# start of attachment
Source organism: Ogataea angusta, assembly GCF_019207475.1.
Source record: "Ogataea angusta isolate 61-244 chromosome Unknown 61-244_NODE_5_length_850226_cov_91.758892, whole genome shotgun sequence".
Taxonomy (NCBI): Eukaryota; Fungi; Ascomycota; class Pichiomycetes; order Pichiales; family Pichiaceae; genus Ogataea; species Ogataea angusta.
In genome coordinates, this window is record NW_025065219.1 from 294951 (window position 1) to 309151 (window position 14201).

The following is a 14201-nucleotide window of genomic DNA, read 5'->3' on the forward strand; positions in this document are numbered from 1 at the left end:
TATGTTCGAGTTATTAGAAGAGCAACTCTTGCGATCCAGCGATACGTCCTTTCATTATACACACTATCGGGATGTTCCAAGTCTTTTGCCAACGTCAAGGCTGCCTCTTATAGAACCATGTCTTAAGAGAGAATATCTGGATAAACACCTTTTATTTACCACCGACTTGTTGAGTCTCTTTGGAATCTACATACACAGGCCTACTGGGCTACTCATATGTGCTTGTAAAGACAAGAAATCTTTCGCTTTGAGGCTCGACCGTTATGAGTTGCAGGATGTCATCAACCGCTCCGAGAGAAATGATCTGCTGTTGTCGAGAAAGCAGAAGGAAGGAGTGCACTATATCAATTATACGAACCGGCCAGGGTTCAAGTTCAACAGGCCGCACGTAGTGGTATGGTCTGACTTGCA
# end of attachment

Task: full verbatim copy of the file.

Source organism: Ogataea angusta, assembly GCF_019207475.1.
Source record: "Ogataea angusta isolate 61-244 chromosome Unknown 61-244_NODE_5_length_850226_cov_91.758892, whole genome shotgun sequence".
Taxonomy (NCBI): Eukaryota; Fungi; Ascomycota; class Pichiomycetes; order Pichiales; family Pichiaceae; genus Ogataea; species Ogataea angusta.
In genome coordinates, this window is record NW_025065219.1 from 294951 (window position 1) to 309151 (window position 14201).

The following is a 14201-nucleotide window of genomic DNA, read 5'->3' on the forward strand; positions in this document are numbered from 1 at the left end:
TATGTTCGAGTTATTAGAAGAGCAACTCTTGCGATCCAGCGATACGTCCTTTCATTATACACACTATCGGGATGTTCCAAGTCTTTTGCCAACGTCAAGGCTGCCTCTTATAGAACCATGTCTTAAGAGAGAATATCTGGATAAACACCTTTTATTTACCACCGACTTGTTGAGTCTCTTTGGAATCTACATACACAGGCCTACTGGGCTACTCATATGTGCTTGTAAAGACAAGAAATCTTTCGCTTTGAGGCTCGACCGTTATGAGTTGCAGGATGTCATCAACCGCTCCGAGAGAAATGATCTGCTGTTGTCGAGAAAGCAGAAGGAAGGAGTGCACTATATCAATTATACGAACCGGCCAGGGTTCAAGTTCAACAGGCCGCACGTAGTGGTATGGTCTGACTTGCA